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Coping with the Holidays

Audrey Kron, MA, CGP


Holidays can be a real source of joy but they can also cause concern for those with a chronic illness. Here are answers to some of the questions I have been asked about coping with the holidays.

 

Q. How can consumers work with friends and family to minimize the stress of preparing for the holidays?

 

A. Give yourself more time to prepare. Start long before the holiday actually arrives. Realize that things don’t have to be perfect. Consider your expectations. Often we lose sight of the fact that the most important aspect of the holidays is celebrating with loved ones.

 

Everything doesn’t have to resemble Better Homes and Gardens. Learn time management techniques such as prioritizing, delegating and most importantly, saying "no” when necessary. Make the meal preparation easier. Order in, use frozen food or have others help with the cooking. Remember it’s not what you eat that is important, it’s celebrating together.

 

Q. A person who isn’t feeling well may worry that their illness could ruin the holidays for family and friends. If you’re going to travel to a big get-together with family or friends and are concerned about having a flare-up, what are the best ways to explain your concerns to the people you’re visiting?

 

A. Communicate ahead of time. They will feel more comfortable if they know your needs. Let them know if you are on a special diet or have special requirements. If your strength is limited at the time, make sure that plans allow adequate time for rest.

 

Do as much as you can for yourself in advance. Have your doctor give you the name of a doctor and health care company in the city you plan to visit. Make sure you have a letter from him or her, telling about your condition (see travel packet pages 1, 9-12). If you fly, it’s also a good idea to carry your nutrition, supplies and medications on the plane and not risk their loss. [Click here for travel tips.] The most important items to pack are a sense of humor and a pleasant disposition, so that your host and hostess won’t mind any inconveniences that may ensue. Be prepared in case, but go expecting to enjoy yourself.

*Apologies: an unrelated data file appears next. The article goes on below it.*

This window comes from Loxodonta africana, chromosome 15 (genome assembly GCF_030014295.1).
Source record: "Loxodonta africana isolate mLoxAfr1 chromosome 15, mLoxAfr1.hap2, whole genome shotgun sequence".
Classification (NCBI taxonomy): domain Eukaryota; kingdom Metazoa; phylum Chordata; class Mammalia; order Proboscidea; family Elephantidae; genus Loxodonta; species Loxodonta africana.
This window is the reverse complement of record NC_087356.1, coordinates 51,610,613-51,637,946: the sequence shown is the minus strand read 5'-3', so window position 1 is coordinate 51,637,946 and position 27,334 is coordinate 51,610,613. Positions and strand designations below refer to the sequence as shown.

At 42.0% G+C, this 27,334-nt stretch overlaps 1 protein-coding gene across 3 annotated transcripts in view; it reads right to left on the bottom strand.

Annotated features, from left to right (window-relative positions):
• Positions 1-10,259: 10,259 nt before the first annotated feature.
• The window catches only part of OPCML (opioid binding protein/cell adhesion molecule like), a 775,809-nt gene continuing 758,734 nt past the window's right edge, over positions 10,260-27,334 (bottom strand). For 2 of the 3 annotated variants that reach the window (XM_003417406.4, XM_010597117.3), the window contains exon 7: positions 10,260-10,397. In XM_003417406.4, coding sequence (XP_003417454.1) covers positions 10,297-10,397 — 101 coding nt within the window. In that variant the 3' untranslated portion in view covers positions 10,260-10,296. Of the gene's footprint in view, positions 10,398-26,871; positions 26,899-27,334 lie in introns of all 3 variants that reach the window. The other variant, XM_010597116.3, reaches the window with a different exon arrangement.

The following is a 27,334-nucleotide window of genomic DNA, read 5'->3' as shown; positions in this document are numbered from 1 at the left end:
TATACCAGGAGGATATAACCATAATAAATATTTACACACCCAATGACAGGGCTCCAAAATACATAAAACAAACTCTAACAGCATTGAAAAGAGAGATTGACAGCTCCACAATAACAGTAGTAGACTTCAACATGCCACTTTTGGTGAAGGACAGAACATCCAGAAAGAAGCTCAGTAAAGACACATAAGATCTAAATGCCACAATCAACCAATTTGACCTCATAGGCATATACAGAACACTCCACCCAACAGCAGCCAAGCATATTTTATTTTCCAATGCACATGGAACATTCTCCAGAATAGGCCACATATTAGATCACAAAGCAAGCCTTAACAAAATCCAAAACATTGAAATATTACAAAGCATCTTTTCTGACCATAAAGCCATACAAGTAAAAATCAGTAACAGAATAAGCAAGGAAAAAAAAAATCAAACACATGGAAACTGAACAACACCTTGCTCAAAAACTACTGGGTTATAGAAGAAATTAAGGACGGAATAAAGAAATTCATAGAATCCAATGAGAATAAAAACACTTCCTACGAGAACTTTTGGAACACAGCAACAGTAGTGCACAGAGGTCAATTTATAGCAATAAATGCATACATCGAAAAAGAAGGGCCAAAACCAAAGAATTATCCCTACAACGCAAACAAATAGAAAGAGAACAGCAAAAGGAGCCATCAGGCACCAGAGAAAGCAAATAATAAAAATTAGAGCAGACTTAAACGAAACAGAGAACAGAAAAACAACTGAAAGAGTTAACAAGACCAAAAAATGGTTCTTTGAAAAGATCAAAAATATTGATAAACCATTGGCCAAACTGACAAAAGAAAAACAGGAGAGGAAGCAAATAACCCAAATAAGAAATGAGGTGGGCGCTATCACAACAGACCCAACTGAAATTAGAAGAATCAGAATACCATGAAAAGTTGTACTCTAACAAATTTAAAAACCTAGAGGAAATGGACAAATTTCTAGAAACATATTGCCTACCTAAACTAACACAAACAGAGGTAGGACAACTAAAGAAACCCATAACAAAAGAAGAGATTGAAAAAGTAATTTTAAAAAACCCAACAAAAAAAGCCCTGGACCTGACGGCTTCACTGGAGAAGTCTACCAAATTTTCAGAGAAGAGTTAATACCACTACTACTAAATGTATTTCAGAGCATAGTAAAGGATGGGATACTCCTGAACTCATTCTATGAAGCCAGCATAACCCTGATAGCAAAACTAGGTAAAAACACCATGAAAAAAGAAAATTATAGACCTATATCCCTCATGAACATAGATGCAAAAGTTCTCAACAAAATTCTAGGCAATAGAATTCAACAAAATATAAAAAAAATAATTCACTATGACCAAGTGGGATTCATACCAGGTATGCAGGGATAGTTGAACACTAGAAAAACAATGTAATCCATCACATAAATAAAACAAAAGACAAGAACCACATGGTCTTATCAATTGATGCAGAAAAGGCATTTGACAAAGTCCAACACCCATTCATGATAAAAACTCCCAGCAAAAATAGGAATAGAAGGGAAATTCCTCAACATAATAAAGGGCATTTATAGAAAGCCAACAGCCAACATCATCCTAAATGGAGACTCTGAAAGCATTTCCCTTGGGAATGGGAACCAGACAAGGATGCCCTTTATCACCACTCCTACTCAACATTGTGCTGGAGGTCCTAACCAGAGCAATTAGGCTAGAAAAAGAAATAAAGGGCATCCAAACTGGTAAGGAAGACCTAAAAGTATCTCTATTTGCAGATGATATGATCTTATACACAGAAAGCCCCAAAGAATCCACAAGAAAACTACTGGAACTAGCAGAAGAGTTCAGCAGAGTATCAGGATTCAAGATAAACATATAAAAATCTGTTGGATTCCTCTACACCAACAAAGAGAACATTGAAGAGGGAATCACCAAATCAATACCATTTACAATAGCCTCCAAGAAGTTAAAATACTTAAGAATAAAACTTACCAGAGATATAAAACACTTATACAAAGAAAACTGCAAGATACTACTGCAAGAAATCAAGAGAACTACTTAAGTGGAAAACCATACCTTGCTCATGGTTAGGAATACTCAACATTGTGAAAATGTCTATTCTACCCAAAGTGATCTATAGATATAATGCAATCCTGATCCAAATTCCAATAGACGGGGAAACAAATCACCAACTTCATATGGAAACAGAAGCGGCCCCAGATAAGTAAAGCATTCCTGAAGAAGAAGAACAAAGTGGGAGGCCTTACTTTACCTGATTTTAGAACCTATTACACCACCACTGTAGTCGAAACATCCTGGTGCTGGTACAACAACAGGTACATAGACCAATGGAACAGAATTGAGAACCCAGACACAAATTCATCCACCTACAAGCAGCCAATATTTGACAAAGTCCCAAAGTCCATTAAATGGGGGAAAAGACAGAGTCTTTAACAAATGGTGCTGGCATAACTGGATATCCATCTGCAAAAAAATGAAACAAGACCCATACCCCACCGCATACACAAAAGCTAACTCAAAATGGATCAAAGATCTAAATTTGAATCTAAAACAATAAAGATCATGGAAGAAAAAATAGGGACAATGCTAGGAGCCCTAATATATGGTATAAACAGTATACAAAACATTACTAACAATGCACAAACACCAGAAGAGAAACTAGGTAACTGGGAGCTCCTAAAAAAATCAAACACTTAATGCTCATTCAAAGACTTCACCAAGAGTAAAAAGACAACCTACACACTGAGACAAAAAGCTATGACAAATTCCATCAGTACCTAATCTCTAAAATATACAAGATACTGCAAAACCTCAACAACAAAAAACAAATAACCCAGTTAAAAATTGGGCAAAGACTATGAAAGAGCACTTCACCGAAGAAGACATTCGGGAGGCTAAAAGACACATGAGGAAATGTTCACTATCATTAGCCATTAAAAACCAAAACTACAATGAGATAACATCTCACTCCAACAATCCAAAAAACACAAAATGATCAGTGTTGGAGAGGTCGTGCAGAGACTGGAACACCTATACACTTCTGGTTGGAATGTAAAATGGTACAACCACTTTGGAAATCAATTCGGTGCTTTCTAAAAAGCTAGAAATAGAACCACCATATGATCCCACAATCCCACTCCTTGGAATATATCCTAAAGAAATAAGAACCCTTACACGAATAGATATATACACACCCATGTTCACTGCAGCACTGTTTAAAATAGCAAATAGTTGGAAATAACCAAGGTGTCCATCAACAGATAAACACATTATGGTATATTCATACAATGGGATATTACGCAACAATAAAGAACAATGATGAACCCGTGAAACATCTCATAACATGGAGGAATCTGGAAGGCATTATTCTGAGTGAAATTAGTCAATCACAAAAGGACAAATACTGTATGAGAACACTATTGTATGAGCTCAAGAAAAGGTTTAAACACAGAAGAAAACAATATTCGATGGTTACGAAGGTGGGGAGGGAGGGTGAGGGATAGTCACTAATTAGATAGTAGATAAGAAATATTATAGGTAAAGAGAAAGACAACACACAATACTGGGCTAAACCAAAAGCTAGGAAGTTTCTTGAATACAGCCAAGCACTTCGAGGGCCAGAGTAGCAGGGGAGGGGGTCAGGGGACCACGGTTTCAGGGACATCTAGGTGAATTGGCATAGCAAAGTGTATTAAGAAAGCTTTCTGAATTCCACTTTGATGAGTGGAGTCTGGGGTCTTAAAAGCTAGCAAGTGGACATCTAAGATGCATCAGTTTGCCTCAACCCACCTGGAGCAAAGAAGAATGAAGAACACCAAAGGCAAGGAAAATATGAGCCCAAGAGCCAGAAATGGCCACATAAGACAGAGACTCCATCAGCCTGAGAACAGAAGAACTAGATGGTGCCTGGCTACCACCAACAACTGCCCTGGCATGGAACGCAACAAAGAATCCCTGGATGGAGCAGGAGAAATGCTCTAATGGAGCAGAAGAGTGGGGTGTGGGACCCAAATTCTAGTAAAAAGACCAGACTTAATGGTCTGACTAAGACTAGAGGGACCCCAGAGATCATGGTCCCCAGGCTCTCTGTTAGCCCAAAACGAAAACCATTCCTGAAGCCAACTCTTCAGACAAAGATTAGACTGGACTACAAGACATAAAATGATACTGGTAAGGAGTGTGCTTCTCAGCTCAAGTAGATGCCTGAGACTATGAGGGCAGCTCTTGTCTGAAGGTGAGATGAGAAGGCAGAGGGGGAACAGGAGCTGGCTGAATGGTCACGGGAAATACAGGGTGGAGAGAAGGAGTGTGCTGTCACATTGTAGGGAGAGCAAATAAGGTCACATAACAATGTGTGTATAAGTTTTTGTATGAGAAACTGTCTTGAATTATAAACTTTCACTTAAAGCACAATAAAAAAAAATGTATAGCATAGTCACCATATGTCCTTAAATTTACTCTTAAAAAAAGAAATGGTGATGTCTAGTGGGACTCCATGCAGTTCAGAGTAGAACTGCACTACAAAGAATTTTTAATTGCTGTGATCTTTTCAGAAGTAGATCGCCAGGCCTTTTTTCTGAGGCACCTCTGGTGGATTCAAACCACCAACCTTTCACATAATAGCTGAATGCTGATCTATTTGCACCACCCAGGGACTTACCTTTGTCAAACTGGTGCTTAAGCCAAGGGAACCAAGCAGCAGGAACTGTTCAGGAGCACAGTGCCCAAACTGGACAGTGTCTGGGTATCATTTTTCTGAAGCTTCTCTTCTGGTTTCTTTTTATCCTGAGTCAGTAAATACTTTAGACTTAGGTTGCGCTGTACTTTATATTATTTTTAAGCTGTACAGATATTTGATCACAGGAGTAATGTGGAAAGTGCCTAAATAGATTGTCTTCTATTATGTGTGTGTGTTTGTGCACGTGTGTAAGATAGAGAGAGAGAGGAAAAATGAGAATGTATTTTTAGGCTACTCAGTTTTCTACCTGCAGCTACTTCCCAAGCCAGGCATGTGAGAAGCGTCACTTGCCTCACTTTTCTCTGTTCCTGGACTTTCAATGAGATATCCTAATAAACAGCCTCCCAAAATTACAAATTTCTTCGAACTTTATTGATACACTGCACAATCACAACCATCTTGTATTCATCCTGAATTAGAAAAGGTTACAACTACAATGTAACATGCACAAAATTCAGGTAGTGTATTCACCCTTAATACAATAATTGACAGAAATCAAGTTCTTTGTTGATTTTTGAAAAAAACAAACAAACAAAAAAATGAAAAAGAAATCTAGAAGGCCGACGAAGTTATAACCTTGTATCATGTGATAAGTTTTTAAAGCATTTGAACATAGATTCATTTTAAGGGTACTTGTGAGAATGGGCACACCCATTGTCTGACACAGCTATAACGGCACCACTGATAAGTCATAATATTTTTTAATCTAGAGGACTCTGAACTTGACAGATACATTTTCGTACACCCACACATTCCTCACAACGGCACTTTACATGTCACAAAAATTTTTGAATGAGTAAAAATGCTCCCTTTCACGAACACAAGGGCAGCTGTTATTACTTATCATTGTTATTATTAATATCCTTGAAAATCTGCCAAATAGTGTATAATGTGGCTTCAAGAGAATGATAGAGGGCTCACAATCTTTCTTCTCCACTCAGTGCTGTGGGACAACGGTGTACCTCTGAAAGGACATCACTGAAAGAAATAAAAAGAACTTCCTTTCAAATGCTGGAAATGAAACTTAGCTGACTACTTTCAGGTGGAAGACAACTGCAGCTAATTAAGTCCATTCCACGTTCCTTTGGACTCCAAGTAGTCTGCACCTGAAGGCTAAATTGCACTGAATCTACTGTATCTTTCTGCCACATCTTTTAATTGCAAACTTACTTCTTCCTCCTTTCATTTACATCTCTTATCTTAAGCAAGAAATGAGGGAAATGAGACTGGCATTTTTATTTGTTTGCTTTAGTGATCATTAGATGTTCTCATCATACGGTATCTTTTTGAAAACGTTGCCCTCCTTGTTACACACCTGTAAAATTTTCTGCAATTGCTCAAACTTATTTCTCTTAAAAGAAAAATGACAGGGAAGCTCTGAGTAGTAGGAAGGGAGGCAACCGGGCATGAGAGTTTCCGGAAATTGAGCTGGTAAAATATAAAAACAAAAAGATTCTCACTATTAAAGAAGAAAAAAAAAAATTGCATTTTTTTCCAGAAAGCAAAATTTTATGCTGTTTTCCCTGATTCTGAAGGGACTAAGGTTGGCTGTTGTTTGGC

Q. How do you deal with your own disappointment during the holidays?

 

A. People tend to expect more on the holidays. Movies, books, TV and advertising always depict the so-called perfect family gathering. Even without an illness, most people have difficulty in accepting reality. Our memories often fail us, and we only remember the good times. For some, just being with family is a cause for anxiety. In that case we’re disappointed before anything happens because we feel our family doesn’t measure up to the standards that we see in the media.

 

Instead of looking at your limitations during the holidays, look at what you can do. For instance, you’ll feel much better if you focus on what you can eat rather than what you can’t. Help someone less fortunate than you are. It’s not hard to find someone whose situation is worse than yours. It might just be a phone call to someone shut in, but it will make you feel better as well.